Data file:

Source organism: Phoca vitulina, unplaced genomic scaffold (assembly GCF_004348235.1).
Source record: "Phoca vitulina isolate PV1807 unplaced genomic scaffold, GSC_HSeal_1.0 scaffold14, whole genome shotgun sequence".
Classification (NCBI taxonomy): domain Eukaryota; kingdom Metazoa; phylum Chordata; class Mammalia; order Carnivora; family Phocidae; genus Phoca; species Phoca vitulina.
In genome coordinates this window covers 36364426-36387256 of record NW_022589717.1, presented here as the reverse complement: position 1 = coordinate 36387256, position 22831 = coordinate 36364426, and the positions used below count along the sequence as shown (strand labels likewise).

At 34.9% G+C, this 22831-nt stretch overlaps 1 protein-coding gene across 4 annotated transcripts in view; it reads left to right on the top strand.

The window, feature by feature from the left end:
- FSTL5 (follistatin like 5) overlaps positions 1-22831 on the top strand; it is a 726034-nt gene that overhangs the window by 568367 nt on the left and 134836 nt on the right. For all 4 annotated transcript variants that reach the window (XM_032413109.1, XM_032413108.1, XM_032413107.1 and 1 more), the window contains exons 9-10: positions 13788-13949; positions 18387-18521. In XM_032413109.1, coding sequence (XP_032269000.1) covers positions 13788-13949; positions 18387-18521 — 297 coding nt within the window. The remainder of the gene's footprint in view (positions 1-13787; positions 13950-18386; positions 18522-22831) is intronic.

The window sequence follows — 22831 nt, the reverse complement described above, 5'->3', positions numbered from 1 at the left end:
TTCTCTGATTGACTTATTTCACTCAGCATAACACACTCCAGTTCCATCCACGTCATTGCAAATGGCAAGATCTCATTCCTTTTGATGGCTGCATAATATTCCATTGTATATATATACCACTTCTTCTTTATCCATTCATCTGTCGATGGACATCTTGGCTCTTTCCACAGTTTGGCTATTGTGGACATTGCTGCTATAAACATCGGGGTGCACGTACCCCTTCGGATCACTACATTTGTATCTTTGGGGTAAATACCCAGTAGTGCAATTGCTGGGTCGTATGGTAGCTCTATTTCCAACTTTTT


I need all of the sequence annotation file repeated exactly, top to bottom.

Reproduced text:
Source organism: Phoca vitulina, unplaced genomic scaffold (assembly GCF_004348235.1).
Source record: "Phoca vitulina isolate PV1807 unplaced genomic scaffold, GSC_HSeal_1.0 scaffold14, whole genome shotgun sequence".
Classification (NCBI taxonomy): domain Eukaryota; kingdom Metazoa; phylum Chordata; class Mammalia; order Carnivora; family Phocidae; genus Phoca; species Phoca vitulina.
In genome coordinates this window covers 36364426-36387256 of record NW_022589717.1, presented here as the reverse complement: position 1 = coordinate 36387256, position 22831 = coordinate 36364426, and the positions used below count along the sequence as shown (strand labels likewise).

At 34.9% G+C, this 22831-nt stretch overlaps 1 protein-coding gene across 4 annotated transcripts in view; it reads left to right on the top strand.

The window, feature by feature from the left end:
- FSTL5 (follistatin like 5) overlaps positions 1-22831 on the top strand; it is a 726034-nt gene that overhangs the window by 568367 nt on the left and 134836 nt on the right. For all 4 annotated transcript variants that reach the window (XM_032413109.1, XM_032413108.1, XM_032413107.1 and 1 more), the window contains exons 9-10: positions 13788-13949; positions 18387-18521. In XM_032413109.1, coding sequence (XP_032269000.1) covers positions 13788-13949; positions 18387-18521 — 297 coding nt within the window. The remainder of the gene's footprint in view (positions 1-13787; positions 13950-18386; positions 18522-22831) is intronic.

The window sequence follows — 22831 nt, the reverse complement described above, 5'->3', positions numbered from 1 at the left end:
TTCTCTGATTGACTTATTTCACTCAGCATAACACACTCCAGTTCCATCCACGTCATTGCAAATGGCAAGATCTCATTCCTTTTGATGGCTGCATAATATTCCATTGTATATATATACCACTTCTTCTTTATCCATTCATCTGTCGATGGACATCTTGGCTCTTTCCACAGTTTGGCTATTGTGGACATTGCTGCTATAAACATCGGGGTGCACGTACCCCTTCGGATCACTACATTTGTATCTTTGGGGTAAATACCCAGTAGTGCAATTGCTGGGTCGTATGGTAGCTCTATTTCCAACTTTTT